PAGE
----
For those that would prefer to challenge themselves you can attempt an all suit playthrough whereby you ignore all opportunities to wear a disguise. This means that you have to take your time and memorise NPC patterns in order to remain hidden. You can then further challenge yourself and ignore the Mission Stories, relying on your wits and skill to achieve your goal. If you need to you can play this as an FPS, but Agent 47 is actually quite fragile, and the guards can be very aggressive so you will die many times playing like this. You will also miss out on the fun of this game playing that way. However, if you do find yourself in a firefight you can shoot your way out, just know that the controls are not designed for FPS to play with aiming with a mouse without aim assist being a bit slow and imprecise.
If you do stealth the way through the game, you will be provided with a wide array of tools as well as sentimental items that you will find useful. The most useful are the coins to help distract guards as well as the garotte that allows you in one move to kill and hide a body. As you move through a level it is advisable to pick up any and all items as you never know when you will need them and the ability to throw them at a fleeing witness or guard that surprises you is invaluable. Just don’t carry guns if you don’t need to.
Each of the six new locations are as carefully and skilfully crafted as any from the previous two games. You start in Dubai in what is the world’s highest building. After a suitably pulse-pounding and awe-inspiring entrance to the location, you are dropped into a suitably simple level that is designed as a tutorial area that gets you into the story faster than the previous games tutorial missions. It is a well-crafted level, but it is small so you will not be spending too much time replaying it to unlock and complete all the challenges. Each of the levels shows a degree of care and attention to detail that you do not always see in-game dev. Each level builds to a suitably epic conclusion in Romania’s Carpathian Mountains, but sadly you do not get to assassinate Dracula.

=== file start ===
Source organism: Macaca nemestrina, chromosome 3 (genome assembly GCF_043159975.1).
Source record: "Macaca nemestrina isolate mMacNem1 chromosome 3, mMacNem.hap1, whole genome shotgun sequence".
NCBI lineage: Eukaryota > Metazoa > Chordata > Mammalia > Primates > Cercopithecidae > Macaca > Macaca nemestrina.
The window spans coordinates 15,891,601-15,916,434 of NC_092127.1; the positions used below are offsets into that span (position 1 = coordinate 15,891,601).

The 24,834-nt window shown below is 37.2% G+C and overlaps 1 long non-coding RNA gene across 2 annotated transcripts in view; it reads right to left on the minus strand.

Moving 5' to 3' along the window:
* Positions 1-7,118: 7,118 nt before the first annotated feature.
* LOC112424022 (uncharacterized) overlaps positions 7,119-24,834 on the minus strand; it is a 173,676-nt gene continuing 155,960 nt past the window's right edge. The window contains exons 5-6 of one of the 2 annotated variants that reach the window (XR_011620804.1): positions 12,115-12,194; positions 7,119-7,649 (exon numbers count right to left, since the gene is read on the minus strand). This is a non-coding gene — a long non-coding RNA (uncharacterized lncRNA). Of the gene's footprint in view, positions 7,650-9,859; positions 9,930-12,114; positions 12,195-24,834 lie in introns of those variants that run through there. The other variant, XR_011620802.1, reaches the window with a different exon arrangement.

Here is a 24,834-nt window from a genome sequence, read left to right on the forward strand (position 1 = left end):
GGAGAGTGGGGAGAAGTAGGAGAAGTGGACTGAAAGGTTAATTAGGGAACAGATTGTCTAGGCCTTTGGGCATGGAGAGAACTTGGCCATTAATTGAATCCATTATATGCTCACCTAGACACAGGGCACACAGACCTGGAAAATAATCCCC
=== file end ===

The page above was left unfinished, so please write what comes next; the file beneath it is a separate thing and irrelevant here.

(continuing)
IO Interactive cleverly did deals with Epic for PC exclusivity as Epic guarantees a minimum income, If you are a PC player you just cannot buy the game on Steam, but this is likely a timed deal for a year. This does, however, impact your ability to import Hitman 2 progress and locations into this game at no additional cost as Hitman 2 is not available via EGS. A fix is coming sometime towards the end of February, but it is a frustrating omission. If you bought the game on EGS within the first month or via pre-order you will get the Hitman 1 pass for free. If you must buy the passes it is a bit pricey so I would suggest waiting for a sale.
On console, you have the choice of buying for last-gen consoles and thankfully both companies support free next-gen upgrades so if you still have not purchased a PS5 or Xbox Series S/X you can buy the PS4 or Xbox One version and the game will automatically upgrade to the next-gen version.
Hitman 3 is an excellent conclusion to the World of Assassination with an insane amount of replay value especially if you have access to all the locations in the trilogy. You should get even more value out of the game when IO Interactive release this game’s Elusive Targets once-off timed assassinations that will test your mettle.